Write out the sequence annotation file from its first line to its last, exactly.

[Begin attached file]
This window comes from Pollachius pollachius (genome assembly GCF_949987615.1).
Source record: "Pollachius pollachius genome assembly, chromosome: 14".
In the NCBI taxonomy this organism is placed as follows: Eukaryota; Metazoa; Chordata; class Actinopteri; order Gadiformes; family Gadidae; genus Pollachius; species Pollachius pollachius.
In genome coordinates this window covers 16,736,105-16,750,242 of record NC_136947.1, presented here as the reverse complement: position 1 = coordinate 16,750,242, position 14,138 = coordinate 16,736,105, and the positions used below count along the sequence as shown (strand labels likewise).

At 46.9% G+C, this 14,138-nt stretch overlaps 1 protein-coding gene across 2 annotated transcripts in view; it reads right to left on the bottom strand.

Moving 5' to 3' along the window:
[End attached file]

This window comes from Pollachius pollachius (genome assembly GCF_949987615.1).
Source record: "Pollachius pollachius genome assembly, chromosome: 14".
In the NCBI taxonomy this organism is placed as follows: Eukaryota; Metazoa; Chordata; class Actinopteri; order Gadiformes; family Gadidae; genus Pollachius; species Pollachius pollachius.
In genome coordinates this window covers 16,736,105-16,750,242 of record NC_136947.1, presented here as the reverse complement: position 1 = coordinate 16,750,242, position 14,138 = coordinate 16,736,105, and the positions used below count along the sequence as shown (strand labels likewise).

At 46.9% G+C, this 14,138-nt stretch overlaps 1 protein-coding gene across 2 annotated transcripts in view; it reads right to left on the bottom strand.

Moving 5' to 3' along the window: